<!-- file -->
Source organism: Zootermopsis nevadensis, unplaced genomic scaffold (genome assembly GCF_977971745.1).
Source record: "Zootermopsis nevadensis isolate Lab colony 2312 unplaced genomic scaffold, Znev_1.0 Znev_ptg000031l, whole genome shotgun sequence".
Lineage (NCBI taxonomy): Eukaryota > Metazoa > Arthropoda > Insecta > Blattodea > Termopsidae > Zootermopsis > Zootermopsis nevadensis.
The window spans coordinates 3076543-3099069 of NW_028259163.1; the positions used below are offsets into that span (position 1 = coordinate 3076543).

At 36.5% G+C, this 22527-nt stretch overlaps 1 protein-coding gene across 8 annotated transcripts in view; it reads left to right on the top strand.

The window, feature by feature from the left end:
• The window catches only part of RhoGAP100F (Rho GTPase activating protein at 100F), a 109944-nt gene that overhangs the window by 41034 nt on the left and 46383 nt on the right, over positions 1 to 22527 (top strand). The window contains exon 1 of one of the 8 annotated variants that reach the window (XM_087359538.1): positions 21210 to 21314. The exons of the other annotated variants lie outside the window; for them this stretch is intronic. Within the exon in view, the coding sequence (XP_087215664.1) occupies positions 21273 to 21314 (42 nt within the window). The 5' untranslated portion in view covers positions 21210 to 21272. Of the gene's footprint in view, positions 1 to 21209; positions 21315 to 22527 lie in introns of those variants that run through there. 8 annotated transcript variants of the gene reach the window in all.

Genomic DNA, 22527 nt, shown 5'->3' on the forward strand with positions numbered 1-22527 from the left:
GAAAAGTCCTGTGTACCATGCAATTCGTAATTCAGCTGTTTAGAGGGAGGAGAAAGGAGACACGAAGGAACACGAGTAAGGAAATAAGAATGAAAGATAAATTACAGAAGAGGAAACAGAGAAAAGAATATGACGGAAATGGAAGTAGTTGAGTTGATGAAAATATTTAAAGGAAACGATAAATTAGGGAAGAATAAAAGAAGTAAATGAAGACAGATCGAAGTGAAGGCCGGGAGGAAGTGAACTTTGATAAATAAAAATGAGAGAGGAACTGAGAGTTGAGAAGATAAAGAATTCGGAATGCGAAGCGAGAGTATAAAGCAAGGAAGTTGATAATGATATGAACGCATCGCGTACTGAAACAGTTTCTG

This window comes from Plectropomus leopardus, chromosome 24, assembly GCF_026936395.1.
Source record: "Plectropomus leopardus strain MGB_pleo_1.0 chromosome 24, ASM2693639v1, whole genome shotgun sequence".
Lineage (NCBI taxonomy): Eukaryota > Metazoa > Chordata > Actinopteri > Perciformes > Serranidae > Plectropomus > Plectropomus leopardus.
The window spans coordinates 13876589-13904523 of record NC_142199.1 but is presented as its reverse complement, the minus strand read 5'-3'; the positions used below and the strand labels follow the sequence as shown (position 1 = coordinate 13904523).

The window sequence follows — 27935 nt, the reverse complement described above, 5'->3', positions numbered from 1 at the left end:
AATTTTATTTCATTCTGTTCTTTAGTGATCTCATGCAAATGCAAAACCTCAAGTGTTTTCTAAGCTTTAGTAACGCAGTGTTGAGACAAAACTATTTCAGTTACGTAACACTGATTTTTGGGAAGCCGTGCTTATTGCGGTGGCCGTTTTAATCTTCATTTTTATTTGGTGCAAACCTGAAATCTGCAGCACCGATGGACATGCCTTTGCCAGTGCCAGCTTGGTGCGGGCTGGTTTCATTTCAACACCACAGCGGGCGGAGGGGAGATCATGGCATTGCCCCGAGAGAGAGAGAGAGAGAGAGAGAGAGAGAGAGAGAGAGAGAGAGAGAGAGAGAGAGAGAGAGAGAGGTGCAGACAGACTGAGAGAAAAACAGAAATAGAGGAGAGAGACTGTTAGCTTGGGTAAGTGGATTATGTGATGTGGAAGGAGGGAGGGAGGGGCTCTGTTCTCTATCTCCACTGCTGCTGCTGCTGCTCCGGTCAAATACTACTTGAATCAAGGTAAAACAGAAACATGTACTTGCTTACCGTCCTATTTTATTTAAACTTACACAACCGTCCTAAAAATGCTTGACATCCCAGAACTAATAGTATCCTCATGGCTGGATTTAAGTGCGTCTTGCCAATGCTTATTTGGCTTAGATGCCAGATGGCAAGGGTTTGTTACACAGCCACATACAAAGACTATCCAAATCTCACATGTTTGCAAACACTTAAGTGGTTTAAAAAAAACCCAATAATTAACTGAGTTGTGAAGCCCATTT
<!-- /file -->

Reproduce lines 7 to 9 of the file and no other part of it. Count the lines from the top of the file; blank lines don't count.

• The window catches only part of RhoGAP100F (Rho GTPase activating protein at 100F), a 109944-nt gene that overhangs the window by 41034 nt on the left and 46383 nt on the right, over positions 1 to 22527 (top strand). The window contains exon 1 of one of the 8 annotated variants that reach the window (XM_087359538.1): positions 21210 to 21314. The exons of the other annotated variants lie outside the window; for them this stretch is intronic. Within the exon in view, the coding sequence (XP_087215664.1) occupies positions 21273 to 21314 (42 nt within the window). The 5' untranslated portion in view covers positions 21210 to 21272. Of the gene's footprint in view, positions 1 to 21209; positions 21315 to 22527 lie in introns of those variants that run through there. 8 annotated transcript variants of the gene reach the window in all.

Genomic DNA, 22527 nt, shown 5'->3' on the forward strand with positions numbered 1-22527 from the left:
GAAAAGTCCTGTGTACCATGCAATTCGTAATTCAGCTGTTTAGAGGGAGGAGAAAGGAGACACGAAGGAACACGAGTAAGGAAATAAGAATGAAAGATAAATTACAGAAGAGGAAACAGAGAAAAGAATATGACGGAAATGGAAGTAGTTGAGTTGATGAAAATATTTAAAGGAAACGATAAATTAGGGAAGAATAAAAGAAGTAAATGAAGACAGATCGAAGTGAAGGCCGGGAGGAAGTGAACTTTGATAAATAAAAATGAGAGAGGAACTGAGAGTTGAGAAGATAAAGAATTCGGAATGCGAAGCGAGAGTATAAAGCAAGGAAGTTGATAATGATATGAACGCATCGCGTACTGAAACAGTTTCTG